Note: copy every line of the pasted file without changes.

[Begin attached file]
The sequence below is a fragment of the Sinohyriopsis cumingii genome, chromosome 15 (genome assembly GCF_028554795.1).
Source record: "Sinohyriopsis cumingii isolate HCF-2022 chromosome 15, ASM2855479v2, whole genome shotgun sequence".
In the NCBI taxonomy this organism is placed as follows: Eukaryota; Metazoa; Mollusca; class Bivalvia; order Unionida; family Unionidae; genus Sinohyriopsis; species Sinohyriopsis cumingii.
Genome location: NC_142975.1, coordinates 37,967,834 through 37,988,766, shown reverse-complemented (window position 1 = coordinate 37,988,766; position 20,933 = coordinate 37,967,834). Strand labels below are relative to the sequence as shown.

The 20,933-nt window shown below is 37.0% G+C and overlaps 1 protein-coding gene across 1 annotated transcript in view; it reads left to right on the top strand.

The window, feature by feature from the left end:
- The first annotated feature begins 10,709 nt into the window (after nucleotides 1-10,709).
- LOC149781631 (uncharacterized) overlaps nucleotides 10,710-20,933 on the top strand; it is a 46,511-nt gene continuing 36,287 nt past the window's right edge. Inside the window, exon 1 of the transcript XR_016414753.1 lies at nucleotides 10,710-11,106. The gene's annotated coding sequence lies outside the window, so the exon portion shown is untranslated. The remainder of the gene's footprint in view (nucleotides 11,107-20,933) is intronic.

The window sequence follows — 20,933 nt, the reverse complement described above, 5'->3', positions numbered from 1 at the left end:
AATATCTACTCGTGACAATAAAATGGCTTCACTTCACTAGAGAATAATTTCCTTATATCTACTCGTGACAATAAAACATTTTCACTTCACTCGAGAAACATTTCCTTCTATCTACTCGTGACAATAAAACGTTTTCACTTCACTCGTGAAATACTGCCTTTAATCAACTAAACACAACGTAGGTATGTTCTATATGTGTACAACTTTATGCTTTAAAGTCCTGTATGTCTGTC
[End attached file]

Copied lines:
The sequence below is a fragment of the Sinohyriopsis cumingii genome, chromosome 15 (genome assembly GCF_028554795.1).
Source record: "Sinohyriopsis cumingii isolate HCF-2022 chromosome 15, ASM2855479v2, whole genome shotgun sequence".
In the NCBI taxonomy this organism is placed as follows: Eukaryota; Metazoa; Mollusca; class Bivalvia; order Unionida; family Unionidae; genus Sinohyriopsis; species Sinohyriopsis cumingii.
Genome location: NC_142975.1, coordinates 37,967,834 through 37,988,766, shown reverse-complemented (window position 1 = coordinate 37,988,766; position 20,933 = coordinate 37,967,834). Strand labels below are relative to the sequence as shown.

The 20,933-nt window shown below is 37.0% G+C and overlaps 1 protein-coding gene across 1 annotated transcript in view; it reads left to right on the top strand.

The window, feature by feature from the left end:
- The first annotated feature begins 10,709 nt into the window (after nucleotides 1-10,709).
- LOC149781631 (uncharacterized) overlaps nucleotides 10,710-20,933 on the top strand; it is a 46,511-nt gene continuing 36,287 nt past the window's right edge. Inside the window, exon 1 of the transcript XR_016414753.1 lies at nucleotides 10,710-11,106. The gene's annotated coding sequence lies outside the window, so the exon portion shown is untranslated. The remainder of the gene's footprint in view (nucleotides 11,107-20,933) is intronic.

The window sequence follows — 20,933 nt, the reverse complement described above, 5'->3', positions numbered from 1 at the left end:
AATATCTACTCGTGACAATAAAATGGCTTCACTTCACTAGAGAATAATTTCCTTATATCTACTCGTGACAATAAAACATTTTCACTTCACTCGAGAAACATTTCCTTCTATCTACTCGTGACAATAAAACGTTTTCACTTCACTCGTGAAATACTGCCTTTAATCAACTAAACACAACGTAGGTATGTTCTATATGTGTACAACTTTATGCTTTAAAGTCCTGTATGTCTGTC